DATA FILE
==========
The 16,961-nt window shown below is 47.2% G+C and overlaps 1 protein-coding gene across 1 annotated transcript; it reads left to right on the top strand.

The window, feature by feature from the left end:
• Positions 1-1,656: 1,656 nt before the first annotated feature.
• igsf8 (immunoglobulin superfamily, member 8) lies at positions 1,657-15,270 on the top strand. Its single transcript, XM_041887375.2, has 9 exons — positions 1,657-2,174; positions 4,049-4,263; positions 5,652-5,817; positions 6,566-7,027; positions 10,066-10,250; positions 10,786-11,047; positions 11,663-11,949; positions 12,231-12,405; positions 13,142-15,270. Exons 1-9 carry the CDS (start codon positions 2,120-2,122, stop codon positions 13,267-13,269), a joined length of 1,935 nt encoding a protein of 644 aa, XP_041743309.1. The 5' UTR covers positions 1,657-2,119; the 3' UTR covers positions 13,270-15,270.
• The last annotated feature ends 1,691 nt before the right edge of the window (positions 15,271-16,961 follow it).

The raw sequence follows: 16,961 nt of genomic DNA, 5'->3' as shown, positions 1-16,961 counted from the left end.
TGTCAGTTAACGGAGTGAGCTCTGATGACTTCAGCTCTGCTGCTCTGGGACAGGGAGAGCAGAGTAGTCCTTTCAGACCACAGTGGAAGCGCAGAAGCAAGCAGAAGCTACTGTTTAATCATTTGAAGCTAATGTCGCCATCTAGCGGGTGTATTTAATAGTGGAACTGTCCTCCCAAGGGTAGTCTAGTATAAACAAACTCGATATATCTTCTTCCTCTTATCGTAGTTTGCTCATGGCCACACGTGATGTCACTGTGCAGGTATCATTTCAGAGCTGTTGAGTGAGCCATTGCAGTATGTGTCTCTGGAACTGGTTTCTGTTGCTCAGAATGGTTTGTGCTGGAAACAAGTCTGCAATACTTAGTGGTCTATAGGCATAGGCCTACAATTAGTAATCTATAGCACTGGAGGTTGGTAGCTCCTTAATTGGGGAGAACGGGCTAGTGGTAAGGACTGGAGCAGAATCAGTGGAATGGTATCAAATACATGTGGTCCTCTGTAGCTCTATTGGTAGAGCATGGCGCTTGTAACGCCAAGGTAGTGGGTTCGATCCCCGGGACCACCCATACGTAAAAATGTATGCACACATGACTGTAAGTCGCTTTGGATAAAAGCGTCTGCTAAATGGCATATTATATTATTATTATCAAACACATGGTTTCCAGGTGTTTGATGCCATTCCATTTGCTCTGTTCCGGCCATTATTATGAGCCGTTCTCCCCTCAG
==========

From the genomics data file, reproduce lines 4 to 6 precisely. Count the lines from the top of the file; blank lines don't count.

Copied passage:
• igsf8 (immunoglobulin superfamily, member 8) lies at positions 1,657-15,270 on the top strand. Its single transcript, XM_041887375.2, has 9 exons — positions 1,657-2,174; positions 4,049-4,263; positions 5,652-5,817; positions 6,566-7,027; positions 10,066-10,250; positions 10,786-11,047; positions 11,663-11,949; positions 12,231-12,405; positions 13,142-15,270. Exons 1-9 carry the CDS (start codon positions 2,120-2,122, stop codon positions 13,267-13,269), a joined length of 1,935 nt encoding a protein of 644 aa, XP_041743309.1. The 5' UTR covers positions 1,657-2,119; the 3' UTR covers positions 13,270-15,270.
• The last annotated feature ends 1,691 nt before the right edge of the window (positions 15,271-16,961 follow it).

The raw sequence follows: 16,961 nt of genomic DNA, 5'->3' as shown, positions 1-16,961 counted from the left end.